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...Development of Corrections Women’s prisons before the 1800’s were just as bad as the men’s prisons. The women were often treated like servants and were abused just as the men prisoners were. The only exception to the abuse was pregnant women, but after the women gave birth, they were abused. The prisons were also monitored and watched over by male wards and the women prisoners were mixed in with the male prisoners. By being mixed with the male prisoners the women not only suffered from verbal abuse from the other prisoners and the wardens in the prison, they suffered from sexual abuse. Women prisons have changed since then. They have been separated from men’s prisons and are monitored by women wardens. These prisons were also changed from the traditional prison look to a look that comforts the women in the prisons. The three basic arguments that supported the separation of juvenile prisoners were “the penitentiary regimen was too hard on tender youth, juveniles would learn bad habits from older criminals and be embittered by the experience of confinement and adolescents could be reformed if they were diverted early enough into institutions designed specifically for people their age” (Foster, 2006). If there were no distinction between adult and juvenile prisons there would be children who would possibly get punished as adults and there could be adults who would receive lighter sentences due to the leniency towards juveniles. The purpose of prison......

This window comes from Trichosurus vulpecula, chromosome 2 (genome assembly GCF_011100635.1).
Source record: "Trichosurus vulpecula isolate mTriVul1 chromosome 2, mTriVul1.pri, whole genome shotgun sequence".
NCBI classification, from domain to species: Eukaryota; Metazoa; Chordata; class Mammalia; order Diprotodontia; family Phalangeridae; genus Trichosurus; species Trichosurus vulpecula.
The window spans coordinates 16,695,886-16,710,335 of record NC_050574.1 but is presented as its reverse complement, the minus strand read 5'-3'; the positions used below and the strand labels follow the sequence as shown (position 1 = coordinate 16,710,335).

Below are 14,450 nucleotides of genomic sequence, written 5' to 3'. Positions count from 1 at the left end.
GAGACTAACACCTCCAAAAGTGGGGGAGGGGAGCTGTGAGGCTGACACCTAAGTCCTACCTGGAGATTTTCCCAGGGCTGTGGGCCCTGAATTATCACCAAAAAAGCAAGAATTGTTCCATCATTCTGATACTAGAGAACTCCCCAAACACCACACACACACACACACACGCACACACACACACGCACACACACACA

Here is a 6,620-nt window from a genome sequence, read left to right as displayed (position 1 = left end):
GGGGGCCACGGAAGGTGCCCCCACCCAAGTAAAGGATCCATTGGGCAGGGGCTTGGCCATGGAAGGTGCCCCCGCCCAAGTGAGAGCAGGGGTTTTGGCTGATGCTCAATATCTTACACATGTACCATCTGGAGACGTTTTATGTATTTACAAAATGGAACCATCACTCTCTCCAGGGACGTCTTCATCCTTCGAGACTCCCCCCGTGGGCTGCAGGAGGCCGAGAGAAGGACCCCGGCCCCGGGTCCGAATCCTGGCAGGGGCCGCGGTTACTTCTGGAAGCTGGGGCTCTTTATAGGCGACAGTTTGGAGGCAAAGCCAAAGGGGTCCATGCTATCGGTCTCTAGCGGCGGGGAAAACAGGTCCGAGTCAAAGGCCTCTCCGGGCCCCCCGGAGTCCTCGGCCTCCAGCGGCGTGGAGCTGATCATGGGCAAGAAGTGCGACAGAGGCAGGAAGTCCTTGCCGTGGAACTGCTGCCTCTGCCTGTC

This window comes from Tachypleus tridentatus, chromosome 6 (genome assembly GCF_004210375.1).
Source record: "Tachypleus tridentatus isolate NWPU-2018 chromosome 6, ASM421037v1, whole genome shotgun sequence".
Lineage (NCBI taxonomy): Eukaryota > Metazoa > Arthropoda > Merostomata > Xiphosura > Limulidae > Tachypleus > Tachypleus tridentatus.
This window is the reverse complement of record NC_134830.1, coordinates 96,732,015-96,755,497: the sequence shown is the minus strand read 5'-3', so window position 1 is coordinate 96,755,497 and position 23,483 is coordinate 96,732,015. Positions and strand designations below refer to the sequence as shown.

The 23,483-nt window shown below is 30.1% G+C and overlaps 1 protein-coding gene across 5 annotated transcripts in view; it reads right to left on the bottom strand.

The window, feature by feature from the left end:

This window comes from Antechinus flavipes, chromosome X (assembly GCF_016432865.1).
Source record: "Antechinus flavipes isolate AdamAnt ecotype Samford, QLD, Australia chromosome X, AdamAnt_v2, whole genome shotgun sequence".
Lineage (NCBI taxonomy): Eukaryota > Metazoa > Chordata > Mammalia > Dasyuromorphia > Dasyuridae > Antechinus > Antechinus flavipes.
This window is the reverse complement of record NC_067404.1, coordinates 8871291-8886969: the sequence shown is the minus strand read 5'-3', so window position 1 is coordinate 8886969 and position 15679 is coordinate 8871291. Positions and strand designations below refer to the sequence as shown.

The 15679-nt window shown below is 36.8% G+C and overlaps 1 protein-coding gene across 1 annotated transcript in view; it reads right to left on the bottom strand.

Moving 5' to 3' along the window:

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Future Corrections

...Future of Corrections Heather Rhodes Angie Guzman Lady Cruz Jessica Olguin University Of Phoenix CJA/394 February 8, 2012 There has been a great amount of change in the philosophy and practices of sentencing and corrections in the past 30 years. In the first seven decades there was a strong emphasis on rehabilitation that lasted until 1970’s. The focus on rehabilitation gave way to the focus on fairness and justice which was considered the “just deserts” model. Then the sentencing practices moved on toward a crime-control model which became extremely popular in the 1980s and 1990s. These changes lead to the sentencing practices that are used today and focus on four major goals; retribution this refers back to the just deserts model meaning that people who break the law deserve to be punished. The three other goals deterrence, incapacitation and those most favored one rehabilitation all of these have their own effective emphasizing methods used to protect the public. The get tough on crime perspective is where the sentencing stage is at currently this has caused an increase in prison populations. As the population and the population of minority groups in the justice system continue to grow it is likely that we will move toward a treatment orientation, and community corrections will be enhanced and expanded. Retribution is one of the first philosophies corrections followed. This model refers back to the just desserts model, basically that people who......